Elsewhere, Armas does a lot with a role that could be grimly flat, and the extent of Joi’s characterisation is one of many pleasant surprises in store. Writer of the original, Hampton Fancher, returns to script the sequel, alongside 2017’s star screenwriter Michael Green (of Logan, Alien Covenant, and American Gods fame), and they are masterfully surefooted as they wrongfoot their characters and audience. It’s a ferociously intelligent deconstruction of the hero’s journey that thrills at the same time as it subverts. Violence in 2049 is weighty, wincing, and often over in a flash, with the exception, an extended brawl between K and evil Replicant enforcer Luv (Sylvia Hoeks, terrifying), so sustainedly intense that you’ll try and climb out of your seat to escape.
There are shady dealings going on behind the scenes at Wallace Corp, replacement of the now-bankrupt Tyrell Corp from the first, with sinister blind mogul Niander Wallace (Jared Leto) monologuing about angels, slaves, and his planned empire in outer space. As a character, he’s a relatively conventional villain, but he isn’t used like one, his masterplan and a burgeoning resistance against him thrust into the back, overtaken by fundamental existential questions.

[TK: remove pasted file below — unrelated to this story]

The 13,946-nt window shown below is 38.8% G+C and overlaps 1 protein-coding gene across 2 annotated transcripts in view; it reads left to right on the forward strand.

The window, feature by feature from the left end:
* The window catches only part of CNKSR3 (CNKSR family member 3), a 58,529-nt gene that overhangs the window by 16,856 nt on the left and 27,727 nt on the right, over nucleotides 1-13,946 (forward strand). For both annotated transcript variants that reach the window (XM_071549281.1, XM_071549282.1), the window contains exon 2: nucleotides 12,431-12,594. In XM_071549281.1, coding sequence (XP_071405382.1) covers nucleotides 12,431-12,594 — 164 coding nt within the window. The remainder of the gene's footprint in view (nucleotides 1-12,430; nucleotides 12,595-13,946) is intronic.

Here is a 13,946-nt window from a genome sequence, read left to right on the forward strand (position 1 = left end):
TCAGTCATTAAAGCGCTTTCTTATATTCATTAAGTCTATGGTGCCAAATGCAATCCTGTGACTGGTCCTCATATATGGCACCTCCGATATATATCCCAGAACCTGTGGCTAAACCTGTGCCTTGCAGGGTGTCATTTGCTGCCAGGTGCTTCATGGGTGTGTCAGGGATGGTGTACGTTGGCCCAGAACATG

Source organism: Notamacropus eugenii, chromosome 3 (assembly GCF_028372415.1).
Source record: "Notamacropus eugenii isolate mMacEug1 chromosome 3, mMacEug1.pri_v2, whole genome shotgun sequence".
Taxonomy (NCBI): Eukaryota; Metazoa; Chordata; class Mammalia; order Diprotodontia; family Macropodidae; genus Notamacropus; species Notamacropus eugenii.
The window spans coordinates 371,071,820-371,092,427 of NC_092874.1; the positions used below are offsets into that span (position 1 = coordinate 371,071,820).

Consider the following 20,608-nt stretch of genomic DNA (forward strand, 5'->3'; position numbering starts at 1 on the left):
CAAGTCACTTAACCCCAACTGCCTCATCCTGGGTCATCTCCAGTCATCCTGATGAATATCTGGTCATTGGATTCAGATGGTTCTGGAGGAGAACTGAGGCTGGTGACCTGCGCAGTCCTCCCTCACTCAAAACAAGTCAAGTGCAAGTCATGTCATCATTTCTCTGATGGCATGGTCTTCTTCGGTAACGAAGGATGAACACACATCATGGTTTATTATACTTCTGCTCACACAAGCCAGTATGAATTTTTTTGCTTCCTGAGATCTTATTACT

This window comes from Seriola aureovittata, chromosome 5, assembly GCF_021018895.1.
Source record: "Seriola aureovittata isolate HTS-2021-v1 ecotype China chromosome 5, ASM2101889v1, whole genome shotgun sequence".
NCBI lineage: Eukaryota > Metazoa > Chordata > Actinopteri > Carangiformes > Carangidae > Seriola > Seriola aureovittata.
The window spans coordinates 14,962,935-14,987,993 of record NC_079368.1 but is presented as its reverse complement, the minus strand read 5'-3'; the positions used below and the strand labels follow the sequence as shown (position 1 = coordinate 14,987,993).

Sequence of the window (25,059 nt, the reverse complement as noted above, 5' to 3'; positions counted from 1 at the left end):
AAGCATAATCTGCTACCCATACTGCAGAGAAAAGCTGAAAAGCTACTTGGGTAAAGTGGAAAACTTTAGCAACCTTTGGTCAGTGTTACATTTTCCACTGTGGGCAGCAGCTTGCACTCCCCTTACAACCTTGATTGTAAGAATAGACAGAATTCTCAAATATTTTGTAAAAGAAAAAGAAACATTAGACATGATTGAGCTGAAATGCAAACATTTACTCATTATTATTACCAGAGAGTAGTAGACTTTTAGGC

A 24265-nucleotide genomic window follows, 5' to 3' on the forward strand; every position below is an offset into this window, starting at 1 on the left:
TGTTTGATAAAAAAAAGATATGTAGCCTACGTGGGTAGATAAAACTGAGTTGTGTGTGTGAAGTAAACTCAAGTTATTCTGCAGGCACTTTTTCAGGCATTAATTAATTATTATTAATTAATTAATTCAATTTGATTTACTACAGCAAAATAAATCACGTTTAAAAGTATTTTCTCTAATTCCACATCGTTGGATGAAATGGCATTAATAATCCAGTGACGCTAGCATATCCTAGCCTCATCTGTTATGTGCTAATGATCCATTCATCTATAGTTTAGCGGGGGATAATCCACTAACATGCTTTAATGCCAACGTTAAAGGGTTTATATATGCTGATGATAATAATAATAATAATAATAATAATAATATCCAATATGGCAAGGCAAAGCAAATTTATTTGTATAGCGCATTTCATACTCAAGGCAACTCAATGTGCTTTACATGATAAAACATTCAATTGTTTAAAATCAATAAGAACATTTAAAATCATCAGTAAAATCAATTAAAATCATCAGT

Some may find this ponderous, and there is an argument to be made that, at over two and a half hours, 2049 is too long, but it’s truly exhilarating to see a big-budget blockbuster so far from the made-by-committee mould of modern studio films. Fancher and Green ask profound questions, whether it’s a casual conversation about the value of a soul between K and his superior officer Joshi (Robin Wright) or a bold dismissal of the search for grand narratives as one of life’s follies.
Stitching all these elements together is the unparalleled sense of place and time that the world of Blade Runner inherently gives you. Villeneuve’s film is certainly faithful to the original – this is still very much an ‘80s vision of our dark future – but doesn’t fear breaking away from it. There’s a lot more daylight and open space, and an excursion into the irradiated orange wasteland of former Las Vegas brings a surge of eye-popping colour to the middle of the film. Some of the unique noir style of the first is lost, but the scope that this change opens up is so ambitious that you don’t miss it.
It’s cliché to say that what makes us human and whether there’s existence beyond the physical are some of our greatest philosophical questions, but the answers and hypotheses posited by 2049 make these questions vital and electric, like they’re being asked for the first time. It’s the trick that all Great Science Fiction tries to pull off. To do so at the same time as making a satisfying sequel to a film previously thought untouchable shows Villeneuve, Deakins, Fancher and Green, and Zimmer as some of the definitive artists in their disciplines, and proves Ryan Gosling as the star of his generation.